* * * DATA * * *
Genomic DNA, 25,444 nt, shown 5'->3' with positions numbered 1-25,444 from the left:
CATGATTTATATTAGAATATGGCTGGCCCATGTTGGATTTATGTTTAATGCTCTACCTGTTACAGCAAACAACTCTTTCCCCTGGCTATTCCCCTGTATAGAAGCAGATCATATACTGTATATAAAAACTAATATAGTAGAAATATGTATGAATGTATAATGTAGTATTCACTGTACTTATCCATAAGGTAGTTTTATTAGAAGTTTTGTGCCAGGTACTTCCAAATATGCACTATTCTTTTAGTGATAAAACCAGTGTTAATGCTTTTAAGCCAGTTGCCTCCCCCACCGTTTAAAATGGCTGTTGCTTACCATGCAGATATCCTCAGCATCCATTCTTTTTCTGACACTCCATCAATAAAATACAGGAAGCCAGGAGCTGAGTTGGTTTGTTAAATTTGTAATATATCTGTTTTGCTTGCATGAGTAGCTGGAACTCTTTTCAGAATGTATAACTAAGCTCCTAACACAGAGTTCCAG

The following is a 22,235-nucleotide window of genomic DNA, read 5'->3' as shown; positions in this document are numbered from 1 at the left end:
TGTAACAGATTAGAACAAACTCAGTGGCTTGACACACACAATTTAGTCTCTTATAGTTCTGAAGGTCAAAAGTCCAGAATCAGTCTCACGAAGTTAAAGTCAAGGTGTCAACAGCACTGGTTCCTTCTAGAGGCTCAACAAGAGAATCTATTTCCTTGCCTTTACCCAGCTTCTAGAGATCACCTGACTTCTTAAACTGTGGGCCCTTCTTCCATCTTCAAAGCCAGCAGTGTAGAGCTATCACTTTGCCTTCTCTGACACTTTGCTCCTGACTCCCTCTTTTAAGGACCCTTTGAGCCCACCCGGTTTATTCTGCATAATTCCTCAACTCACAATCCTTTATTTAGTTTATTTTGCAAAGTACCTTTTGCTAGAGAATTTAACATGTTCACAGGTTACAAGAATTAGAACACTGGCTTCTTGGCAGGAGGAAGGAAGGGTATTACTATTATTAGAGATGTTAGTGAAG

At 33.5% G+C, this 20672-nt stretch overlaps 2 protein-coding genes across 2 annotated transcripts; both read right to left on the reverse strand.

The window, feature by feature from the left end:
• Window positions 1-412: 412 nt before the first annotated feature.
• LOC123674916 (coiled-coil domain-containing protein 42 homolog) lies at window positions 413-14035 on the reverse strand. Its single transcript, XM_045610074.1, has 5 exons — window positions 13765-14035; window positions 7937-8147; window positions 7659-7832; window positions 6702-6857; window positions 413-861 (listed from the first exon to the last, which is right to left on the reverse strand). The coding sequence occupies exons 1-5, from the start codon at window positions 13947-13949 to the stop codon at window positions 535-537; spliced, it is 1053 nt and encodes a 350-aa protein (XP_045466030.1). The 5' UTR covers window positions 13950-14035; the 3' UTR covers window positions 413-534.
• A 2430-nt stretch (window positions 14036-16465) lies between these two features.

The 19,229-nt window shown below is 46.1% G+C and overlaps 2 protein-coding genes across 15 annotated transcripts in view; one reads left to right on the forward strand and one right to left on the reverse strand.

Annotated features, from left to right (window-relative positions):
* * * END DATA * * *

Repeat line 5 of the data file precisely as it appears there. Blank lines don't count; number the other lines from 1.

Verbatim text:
At 33.5% G+C, this 20672-nt stretch overlaps 2 protein-coding genes across 2 annotated transcripts; both read right to left on the reverse strand.